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A novel by Timothy Zahn (1998, Bantam Spectra)
Book 2 of The Hand of Thrawn
19 years after Star Wars: A New Hope

While New Republic forces try to recover the Camaas Document, Luke and Mara discover a threat from beyond the rim, and Luke has several revelations about the Force.



2 stars

Read August 21st to 30th, 1999  
    A lot of people thought the ending of The Last Command was a cop-out, with Thrawn's Noghri bodyguard killing him, and Pellaeon realizing he couldn't win, and so pulling out of the battle.  Personally, I loved it.  I saw the betrayal coming the moment it was mentioned that the Noghri would take revenge.  I also thought Pellaeon should remain alive.  I'm glad he did, for he showed an evenness that Admiral Daala couldn't in Darksaber.  And he was a good leader here.  Unfortunately, he wasn't smart enough.  In order for him to gain the upper hand, he needed to be presented with a gift from an unknown person who dabbles in the Force (even though he has no Force sensitivity), and who has never-before-seen allies who can use the Force to teleport their ships instantly.  To me, that's the sign of an author who has built up the conflict so high that the good guys can't win on their own.  I don't like that. 

  But the intense politics were great.  That is something that Zahn does very well, in the original Thrawn trilogy, in his Conquerors Trilogy, and in this, the two Hand of Thrawn books. 

  The story picks up almost immediately from where Specter of the Past left off.  Pellaeon is waiting for a response from the New Republic to his peace proposal.  He knows the pirate attack on his ship was of Imperial origin, and he soon finds out where that origin is located.  He just has to catch a certain Moff in the act.  The dynamics between the Imperials is once again terrific.  This is the stuff I love reading.

  A lot of the rest of the book seems like a waste of time. 

  I'm all for romances, and I know a real one needs time to grow, but most of the Luke/ Mara scenes were very dull.  And unless the fortress and the "big threat" from the Unknown Regions is going to be addressed in the upcoming series of coordinated novels, then it was a complete waste.  Almost a complete waste, anyway.  It certainly advanced Luke's character.  Maybe it has put him on a different path.  I think it advanced Mara's character, too.  Only time will tell.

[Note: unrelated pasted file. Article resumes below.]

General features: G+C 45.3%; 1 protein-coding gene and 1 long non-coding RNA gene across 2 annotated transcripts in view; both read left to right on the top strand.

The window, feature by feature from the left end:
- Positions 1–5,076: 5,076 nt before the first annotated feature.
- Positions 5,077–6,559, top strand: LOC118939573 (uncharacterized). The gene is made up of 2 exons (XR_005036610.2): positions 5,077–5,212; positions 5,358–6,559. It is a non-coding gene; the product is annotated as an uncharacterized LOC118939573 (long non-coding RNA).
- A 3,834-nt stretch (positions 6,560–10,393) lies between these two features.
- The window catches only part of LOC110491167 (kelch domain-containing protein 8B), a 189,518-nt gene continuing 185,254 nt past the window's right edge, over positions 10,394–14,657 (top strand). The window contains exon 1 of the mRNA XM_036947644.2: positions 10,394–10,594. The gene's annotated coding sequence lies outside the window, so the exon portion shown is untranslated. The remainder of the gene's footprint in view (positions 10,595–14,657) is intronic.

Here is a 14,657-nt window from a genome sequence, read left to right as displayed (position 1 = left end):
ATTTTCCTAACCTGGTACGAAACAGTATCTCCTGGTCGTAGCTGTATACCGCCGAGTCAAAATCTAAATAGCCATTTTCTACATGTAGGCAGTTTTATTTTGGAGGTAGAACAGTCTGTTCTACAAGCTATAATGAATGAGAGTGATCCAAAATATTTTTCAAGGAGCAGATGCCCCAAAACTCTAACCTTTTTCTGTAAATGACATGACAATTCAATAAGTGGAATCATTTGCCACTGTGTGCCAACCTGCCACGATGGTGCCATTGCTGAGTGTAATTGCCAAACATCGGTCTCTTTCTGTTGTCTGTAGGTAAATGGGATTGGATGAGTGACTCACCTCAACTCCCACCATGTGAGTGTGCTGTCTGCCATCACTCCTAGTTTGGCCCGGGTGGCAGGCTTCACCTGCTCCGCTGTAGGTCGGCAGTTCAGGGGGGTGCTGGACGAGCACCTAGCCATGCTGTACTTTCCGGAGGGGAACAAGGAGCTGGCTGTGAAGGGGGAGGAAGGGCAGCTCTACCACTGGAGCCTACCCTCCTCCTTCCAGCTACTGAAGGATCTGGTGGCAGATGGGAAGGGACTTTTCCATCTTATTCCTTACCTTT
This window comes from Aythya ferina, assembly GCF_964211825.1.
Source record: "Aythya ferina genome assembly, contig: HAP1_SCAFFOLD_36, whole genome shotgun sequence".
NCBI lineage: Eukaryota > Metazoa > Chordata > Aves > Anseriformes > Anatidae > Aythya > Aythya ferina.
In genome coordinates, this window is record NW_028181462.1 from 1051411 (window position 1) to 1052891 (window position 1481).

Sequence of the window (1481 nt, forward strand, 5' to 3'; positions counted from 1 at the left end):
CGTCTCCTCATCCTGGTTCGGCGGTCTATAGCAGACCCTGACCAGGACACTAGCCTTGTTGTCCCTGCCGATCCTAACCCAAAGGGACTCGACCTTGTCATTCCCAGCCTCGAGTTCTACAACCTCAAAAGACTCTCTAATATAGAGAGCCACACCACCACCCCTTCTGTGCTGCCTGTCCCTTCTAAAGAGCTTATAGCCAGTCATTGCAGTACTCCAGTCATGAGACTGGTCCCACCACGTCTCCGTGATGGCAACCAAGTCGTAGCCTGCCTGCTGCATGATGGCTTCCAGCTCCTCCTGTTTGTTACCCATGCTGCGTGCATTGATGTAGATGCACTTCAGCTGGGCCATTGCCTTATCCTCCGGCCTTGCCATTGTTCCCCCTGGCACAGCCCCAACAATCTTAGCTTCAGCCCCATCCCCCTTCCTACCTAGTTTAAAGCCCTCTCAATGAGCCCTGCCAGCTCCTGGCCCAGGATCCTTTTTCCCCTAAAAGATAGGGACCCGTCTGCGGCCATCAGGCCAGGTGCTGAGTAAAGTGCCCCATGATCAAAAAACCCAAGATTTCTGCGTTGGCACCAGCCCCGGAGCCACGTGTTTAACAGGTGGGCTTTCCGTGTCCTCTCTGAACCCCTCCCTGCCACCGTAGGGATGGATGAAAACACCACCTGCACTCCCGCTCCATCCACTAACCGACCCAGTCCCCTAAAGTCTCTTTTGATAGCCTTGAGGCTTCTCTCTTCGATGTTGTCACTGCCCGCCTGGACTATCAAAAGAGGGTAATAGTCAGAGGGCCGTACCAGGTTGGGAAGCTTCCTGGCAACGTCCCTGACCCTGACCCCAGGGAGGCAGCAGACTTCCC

Talon Karrde's plotline meanders so long that I wanted to skip all the chapters that dealt with it.  In the end, it matters to the overall plot, but there must have been another, more interesting way to get the information.

  Han and Lando's trip to Bastion (the Empire's capital) seems to have simply been to give more evidence of Thrawn's return, and to give false hope.  But neither lasts for more than a few hours, so why bother, really.  It wasn't even as interesting as Lando's exploits on the Qella ship in that unrelated and unnecessary plot thread to the Black Fleet Crisis.  At least that one was exciting and interesting at the same time. 

  Rogue Squadron and Bel Iblis were wasted, though without knowing the end, at least it was entertaining and interesting.  Knowing the end, however, makes it seem very wasted.  Perhaps the sense of futility was trying to be conveyed.  That might work.

  Leia wasn't used much; she was mostly used as a point of view, then to hatch a revelation at the end. 

  The most interesting scenes took place on the Star Destroyers, as mentioned, or on the surface of Bothawui, among the bad guys there.  I love the strikes, and the counter-strikes.  These are what makes the whole book worth reading. 

  All in all, this series feels too much to me like setup, and not enough story of its own.  The New Republic has changed, Luke has changed, and seems to be in love.  Can that last?  As far as I recall, Mara wasn't in any of the Young Jedi Knight books, though that is as easily explained by her being off-planet as it is to remember that those books were written years before this one. 

  I think Zahn was wise to send the kids off to Kashyyk with Chewbacca.  While I missed Chewie, the kids have only been written well as teenagers, and even then, that's debatable.  Nobody seems to know what to do with them, or how much power they should have.  Best to leave them out completely.

  As I keep mentioning, the politics were great.  Much of the character work was also well done, the battle scenes were well written (both in space and hand-to-hand), and there was great continuity through the mention of so many events and characters (such as Tendra, from the Corellian Trilogy) from past books.  But the pacing was slow, much of the storyline goes out the window in terms of relevance by the end, and the Force seems to plan too many coincidences for my taste.


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